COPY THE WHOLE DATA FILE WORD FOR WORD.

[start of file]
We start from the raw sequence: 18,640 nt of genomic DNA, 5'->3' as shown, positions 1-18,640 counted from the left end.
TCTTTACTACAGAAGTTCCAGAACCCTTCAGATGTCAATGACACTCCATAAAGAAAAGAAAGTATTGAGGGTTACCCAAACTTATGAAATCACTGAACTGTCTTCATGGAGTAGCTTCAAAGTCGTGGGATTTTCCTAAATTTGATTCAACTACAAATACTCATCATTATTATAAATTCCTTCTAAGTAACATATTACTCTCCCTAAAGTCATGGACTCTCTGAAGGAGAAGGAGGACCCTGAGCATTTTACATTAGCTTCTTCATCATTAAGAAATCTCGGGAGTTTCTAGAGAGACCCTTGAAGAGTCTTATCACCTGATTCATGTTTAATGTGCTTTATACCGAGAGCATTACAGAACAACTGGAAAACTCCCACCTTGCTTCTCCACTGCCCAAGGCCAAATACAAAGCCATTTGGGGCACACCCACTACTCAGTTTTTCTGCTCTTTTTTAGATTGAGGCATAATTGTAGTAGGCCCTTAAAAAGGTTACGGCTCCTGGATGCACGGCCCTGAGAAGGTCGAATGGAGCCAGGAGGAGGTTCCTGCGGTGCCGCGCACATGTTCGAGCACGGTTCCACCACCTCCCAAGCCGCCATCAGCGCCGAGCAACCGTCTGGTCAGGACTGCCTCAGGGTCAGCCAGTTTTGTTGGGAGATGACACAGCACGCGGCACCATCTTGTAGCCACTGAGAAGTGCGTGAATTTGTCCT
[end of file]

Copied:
We start from the raw sequence: 18,640 nt of genomic DNA, 5'->3' as shown, positions 1-18,640 counted from the left end.
TCTTTACTACAGAAGTTCCAGAACCCTTCAGATGTCAATGACACTCCATAAAGAAAAGAAAGTATTGAGGGTTACCCAAACTTATGAAATCACTGAACTGTCTTCATGGAGTAGCTTCAAAGTCGTGGGATTTTCCTAAATTTGATTCAACTACAAATACTCATCATTATTATAAATTCCTTCTAAGTAACATATTACTCTCCCTAAAGTCATGGACTCTCTGAAGGAGAAGGAGGACCCTGAGCATTTTACATTAGCTTCTTCATCATTAAGAAATCTCGGGAGTTTCTAGAGAGACCCTTGAAGAGTCTTATCACCTGATTCATGTTTAATGTGCTTTATACCGAGAGCATTACAGAACAACTGGAAAACTCCCACCTTGCTTCTCCACTGCCCAAGGCCAAATACAAAGCCATTTGGGGCACACCCACTACTCAGTTTTTCTGCTCTTTTTTAGATTGAGGCATAATTGTAGTAGGCCCTTAAAAAGGTTACGGCTCCTGGATGCACGGCCCTGAGAAGGTCGAATGGAGCCAGGAGGAGGTTCCTGCGGTGCCGCGCACATGTTCGAGCACGGTTCCACCACCTCCCAAGCCGCCATCAGCGCCGAGCAACCGTCTGGTCAGGACTGCCTCAGGGTCAGCCAGTTTTGTTGGGAGATGACACAGCACGCGGCACCATCTTGTAGCCACTGAGAAGTGCGTGAATTTGTCCT